Northwest China’s Xinjiang Uygur Autonomous Region has been fostering featured industries by tapping the region’s resources, in this way increasing the incomes of local people.
A worker arranges newly-made spicy Nang, a local flatbread, at a workshop of an industrial park in Horgos, northwest China's Xinjiang Uygur Autonomous Region, Feb. 5, 2021. (Xinhua/Ding Lei)
The region will prioritize 10 featured industries, including petroleum, apparels and textiles, Nang (a kind of crusty flatbread), fruit, wine, and tourism, in addition to promoting the integrated development of Xinjiang’s primary, secondary, and tertiary industries during the 14th Five-Year Plan period (2021-2025).
For example, the region has turned Nang into a cash cow that has led many local residents to a life of prosperity. About 23.25 million Nang are made each and every day all over the region, with daily sales of the local specialty reaching about 57.52 million yuan (about $8.92 million). The Nang industry now provides jobs for 113,000 people.
Xinjiang’s Kashgar Prefecture continued to make renewed efforts to develop the Nang industry in early 2020. Now, it is home to 14 Nang industrial parks, 201 Nang cooperatives, 2,300 Nang workshops, and 54 Nang enterprises, according to an official from the prefecture. Kashgar produces an average of 6.54 million Nang per day and the industry has created jobs for 37,000 people.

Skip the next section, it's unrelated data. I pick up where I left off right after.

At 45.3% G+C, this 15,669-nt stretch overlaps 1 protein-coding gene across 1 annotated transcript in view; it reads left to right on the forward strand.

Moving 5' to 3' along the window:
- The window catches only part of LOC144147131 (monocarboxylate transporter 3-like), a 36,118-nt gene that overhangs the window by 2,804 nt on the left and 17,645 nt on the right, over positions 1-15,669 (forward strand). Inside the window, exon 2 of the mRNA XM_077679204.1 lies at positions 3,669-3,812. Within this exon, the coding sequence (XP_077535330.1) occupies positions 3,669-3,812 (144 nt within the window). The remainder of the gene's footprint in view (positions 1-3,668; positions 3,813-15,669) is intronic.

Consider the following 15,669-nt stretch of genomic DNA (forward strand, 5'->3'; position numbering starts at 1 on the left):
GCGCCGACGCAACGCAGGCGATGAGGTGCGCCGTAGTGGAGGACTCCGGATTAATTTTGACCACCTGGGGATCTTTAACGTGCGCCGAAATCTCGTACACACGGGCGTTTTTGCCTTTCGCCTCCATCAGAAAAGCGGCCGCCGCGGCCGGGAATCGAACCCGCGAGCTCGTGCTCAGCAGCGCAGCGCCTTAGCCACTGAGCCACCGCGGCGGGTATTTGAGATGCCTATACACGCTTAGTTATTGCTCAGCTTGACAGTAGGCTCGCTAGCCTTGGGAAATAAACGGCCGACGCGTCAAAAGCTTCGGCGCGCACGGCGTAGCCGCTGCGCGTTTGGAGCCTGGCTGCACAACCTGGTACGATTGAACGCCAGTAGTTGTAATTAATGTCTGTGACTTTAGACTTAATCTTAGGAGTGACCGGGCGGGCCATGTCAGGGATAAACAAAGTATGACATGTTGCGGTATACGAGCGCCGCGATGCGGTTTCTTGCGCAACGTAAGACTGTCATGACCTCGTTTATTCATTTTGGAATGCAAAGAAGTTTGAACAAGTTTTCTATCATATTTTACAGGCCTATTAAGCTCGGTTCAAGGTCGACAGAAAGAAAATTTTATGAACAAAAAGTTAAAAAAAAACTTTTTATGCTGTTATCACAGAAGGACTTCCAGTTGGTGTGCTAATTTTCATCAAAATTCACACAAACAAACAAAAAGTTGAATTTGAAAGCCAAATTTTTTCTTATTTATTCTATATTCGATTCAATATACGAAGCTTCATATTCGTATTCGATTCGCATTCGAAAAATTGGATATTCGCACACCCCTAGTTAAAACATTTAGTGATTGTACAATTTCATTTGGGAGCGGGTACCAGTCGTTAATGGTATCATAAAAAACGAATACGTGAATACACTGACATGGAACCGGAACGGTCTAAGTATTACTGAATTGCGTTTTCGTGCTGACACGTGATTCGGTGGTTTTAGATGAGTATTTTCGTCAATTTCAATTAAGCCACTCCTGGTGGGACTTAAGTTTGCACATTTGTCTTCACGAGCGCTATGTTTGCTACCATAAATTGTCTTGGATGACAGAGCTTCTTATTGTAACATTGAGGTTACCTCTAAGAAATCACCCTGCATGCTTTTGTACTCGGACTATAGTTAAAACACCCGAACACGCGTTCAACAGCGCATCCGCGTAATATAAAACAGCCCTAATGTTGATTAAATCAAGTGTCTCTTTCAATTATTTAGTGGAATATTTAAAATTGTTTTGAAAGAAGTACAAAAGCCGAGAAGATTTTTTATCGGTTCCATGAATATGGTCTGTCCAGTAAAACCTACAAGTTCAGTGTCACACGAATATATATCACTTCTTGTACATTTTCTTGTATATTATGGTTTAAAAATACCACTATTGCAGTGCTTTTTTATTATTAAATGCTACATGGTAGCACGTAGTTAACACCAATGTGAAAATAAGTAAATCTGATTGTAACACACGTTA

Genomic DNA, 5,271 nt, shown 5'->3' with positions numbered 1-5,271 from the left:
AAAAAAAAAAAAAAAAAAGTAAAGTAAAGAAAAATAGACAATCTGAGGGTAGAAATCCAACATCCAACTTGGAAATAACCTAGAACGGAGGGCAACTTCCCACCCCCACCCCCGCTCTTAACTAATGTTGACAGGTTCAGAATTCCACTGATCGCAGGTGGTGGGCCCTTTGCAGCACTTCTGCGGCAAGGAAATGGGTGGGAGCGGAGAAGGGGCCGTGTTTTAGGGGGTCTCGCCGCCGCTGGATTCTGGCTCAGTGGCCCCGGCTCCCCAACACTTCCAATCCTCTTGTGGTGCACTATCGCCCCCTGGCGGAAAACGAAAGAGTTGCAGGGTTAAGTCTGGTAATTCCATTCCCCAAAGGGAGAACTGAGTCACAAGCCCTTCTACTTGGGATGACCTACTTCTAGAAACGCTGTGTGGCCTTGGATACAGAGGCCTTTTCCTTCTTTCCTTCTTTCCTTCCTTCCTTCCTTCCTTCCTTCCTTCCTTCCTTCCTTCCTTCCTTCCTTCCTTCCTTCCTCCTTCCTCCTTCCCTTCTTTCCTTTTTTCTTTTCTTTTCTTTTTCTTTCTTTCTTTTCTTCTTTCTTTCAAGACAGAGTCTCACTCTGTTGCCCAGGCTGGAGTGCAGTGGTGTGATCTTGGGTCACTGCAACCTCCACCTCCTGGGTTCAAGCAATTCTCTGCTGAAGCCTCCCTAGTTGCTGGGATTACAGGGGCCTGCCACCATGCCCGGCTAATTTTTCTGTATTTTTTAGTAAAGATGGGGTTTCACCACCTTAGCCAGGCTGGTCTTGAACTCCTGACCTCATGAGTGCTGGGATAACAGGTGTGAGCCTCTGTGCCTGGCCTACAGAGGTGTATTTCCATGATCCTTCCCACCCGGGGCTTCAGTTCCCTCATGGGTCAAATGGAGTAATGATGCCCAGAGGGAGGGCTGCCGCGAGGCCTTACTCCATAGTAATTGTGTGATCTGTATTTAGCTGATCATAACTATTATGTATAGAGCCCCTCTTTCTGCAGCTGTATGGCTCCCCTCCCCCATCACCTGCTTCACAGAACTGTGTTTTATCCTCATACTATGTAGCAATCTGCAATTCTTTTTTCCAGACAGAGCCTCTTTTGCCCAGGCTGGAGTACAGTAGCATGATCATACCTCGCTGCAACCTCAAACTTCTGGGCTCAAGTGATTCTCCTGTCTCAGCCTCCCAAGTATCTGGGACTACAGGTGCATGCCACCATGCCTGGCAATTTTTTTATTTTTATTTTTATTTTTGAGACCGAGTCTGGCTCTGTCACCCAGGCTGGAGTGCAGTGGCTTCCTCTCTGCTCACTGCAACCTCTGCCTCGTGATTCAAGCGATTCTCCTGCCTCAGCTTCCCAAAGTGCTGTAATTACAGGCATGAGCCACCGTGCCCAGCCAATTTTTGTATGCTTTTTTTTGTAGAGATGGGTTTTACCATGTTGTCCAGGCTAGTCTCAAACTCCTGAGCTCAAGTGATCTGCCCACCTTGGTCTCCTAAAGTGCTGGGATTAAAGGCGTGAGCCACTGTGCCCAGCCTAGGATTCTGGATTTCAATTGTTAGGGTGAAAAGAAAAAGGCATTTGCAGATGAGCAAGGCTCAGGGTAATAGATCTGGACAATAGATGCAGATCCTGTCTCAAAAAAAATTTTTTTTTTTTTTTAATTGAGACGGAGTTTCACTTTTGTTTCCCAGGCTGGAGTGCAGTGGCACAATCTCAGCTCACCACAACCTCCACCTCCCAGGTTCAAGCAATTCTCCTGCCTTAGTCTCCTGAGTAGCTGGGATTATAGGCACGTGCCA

A similar story is unfolding in the Yanqi Hui Autonomous County of Bayingolin Mongol Autonomous Prefecture in Xinjiang.
Located within the grape planting “golden zone” between 30 to 50 degrees northern latitude, Yanqi has long been a major wine producing area in the region. The county has vigorously developed the wine industry in recent years. Its planting area for wine grapes has reached 3,200 hectares, with 28 related enterprises and 15 wineries having been established. The county produces 35,000 kiloliters of wine each year.
Furthermore, Yanqi has promoted the integrated development of grape planting, sapling breeding, wine production, wine culture, catering, accommodation, and tourism, with a comprehensive industrial output value exceeding 250 million yuan.
“After learning that Xinjiang had listed the wine industry as one of its top 10 featured industries, I made plans to invest more into building the second phase of my winery as well as a tourist center,” said Chen Lizhong, owner of a winery operating in the county.